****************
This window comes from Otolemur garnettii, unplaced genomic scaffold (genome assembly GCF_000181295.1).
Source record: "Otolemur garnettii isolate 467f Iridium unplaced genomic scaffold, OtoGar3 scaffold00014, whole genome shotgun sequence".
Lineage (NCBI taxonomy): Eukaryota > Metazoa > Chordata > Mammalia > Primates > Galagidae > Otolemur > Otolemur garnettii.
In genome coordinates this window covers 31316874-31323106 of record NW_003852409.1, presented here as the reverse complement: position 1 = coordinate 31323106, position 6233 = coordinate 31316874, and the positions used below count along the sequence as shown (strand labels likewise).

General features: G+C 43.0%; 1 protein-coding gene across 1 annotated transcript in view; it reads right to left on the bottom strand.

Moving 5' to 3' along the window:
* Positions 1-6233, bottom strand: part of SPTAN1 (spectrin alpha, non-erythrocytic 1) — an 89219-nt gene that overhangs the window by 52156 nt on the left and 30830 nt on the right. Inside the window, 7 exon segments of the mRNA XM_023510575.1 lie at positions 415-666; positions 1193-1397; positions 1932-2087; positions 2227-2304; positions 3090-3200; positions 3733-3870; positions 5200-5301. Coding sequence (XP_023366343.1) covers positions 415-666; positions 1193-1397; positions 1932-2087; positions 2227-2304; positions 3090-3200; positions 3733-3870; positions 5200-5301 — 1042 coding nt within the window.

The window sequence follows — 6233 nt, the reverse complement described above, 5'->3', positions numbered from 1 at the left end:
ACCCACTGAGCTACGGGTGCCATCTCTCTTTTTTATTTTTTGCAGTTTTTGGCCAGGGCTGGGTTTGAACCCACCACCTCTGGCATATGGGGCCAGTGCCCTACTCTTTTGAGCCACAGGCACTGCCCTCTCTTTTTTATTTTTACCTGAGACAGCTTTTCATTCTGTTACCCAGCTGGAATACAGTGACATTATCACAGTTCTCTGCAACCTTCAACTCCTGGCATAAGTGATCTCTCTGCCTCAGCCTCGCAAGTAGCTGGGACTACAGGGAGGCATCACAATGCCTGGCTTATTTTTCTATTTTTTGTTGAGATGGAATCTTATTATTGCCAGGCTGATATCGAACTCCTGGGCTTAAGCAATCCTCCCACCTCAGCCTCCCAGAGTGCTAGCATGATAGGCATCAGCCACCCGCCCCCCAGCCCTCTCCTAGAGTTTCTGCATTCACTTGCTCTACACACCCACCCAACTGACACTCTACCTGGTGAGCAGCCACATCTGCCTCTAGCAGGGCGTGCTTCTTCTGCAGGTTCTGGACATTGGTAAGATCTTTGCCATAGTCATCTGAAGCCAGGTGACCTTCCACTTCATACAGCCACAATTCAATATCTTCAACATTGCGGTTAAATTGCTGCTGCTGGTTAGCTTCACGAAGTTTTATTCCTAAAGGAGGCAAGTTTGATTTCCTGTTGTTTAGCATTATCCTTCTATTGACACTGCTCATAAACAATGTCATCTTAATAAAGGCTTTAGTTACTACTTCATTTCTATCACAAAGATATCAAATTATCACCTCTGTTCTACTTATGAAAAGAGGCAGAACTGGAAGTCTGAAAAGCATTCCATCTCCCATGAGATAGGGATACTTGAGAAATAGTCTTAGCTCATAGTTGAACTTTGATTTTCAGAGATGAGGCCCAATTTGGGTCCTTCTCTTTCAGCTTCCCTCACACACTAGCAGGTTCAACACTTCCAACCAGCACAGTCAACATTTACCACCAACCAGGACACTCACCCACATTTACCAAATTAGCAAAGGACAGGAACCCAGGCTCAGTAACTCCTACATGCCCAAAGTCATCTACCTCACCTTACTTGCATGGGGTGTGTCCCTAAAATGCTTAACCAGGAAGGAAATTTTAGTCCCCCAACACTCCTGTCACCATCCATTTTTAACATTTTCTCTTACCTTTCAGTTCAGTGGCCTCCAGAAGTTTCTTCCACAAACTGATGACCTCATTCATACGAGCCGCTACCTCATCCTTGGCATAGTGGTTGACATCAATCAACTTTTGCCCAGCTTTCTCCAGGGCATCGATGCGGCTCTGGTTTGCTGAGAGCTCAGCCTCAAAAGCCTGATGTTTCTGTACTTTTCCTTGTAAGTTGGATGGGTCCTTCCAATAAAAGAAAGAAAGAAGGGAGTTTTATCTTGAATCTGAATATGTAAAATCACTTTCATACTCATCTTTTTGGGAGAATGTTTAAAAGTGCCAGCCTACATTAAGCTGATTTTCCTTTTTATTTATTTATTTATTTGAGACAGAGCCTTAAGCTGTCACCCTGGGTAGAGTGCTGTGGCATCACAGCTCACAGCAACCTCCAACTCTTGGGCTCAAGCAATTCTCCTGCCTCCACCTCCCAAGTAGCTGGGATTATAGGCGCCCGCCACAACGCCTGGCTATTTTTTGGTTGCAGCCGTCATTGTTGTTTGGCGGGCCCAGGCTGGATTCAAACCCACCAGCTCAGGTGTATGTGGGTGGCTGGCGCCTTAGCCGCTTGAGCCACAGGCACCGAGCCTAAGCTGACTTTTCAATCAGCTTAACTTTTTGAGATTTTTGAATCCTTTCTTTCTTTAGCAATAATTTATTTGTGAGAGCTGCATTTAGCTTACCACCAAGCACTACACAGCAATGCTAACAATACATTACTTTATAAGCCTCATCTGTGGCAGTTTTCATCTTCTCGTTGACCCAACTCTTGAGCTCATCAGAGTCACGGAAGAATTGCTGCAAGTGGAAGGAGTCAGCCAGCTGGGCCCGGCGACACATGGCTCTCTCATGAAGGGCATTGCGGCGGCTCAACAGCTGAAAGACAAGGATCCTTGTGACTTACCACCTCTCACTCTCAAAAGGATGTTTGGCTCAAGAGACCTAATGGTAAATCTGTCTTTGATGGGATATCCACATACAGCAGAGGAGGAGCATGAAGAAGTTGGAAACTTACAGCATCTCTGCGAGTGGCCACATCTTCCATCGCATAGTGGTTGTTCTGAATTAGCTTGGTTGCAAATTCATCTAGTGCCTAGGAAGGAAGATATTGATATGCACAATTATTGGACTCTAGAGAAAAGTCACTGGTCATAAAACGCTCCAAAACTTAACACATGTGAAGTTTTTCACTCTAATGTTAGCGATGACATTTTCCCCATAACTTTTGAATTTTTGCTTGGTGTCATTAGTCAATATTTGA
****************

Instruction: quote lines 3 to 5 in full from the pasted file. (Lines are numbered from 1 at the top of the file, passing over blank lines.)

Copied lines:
Lineage (NCBI taxonomy): Eukaryota > Metazoa > Chordata > Mammalia > Primates > Galagidae > Otolemur > Otolemur garnettii.
In genome coordinates this window covers 31316874-31323106 of record NW_003852409.1, presented here as the reverse complement: position 1 = coordinate 31323106, position 6233 = coordinate 31316874, and the positions used below count along the sequence as shown (strand labels likewise).

General features: G+C 43.0%; 1 protein-coding gene across 1 annotated transcript in view; it reads right to left on the bottom strand.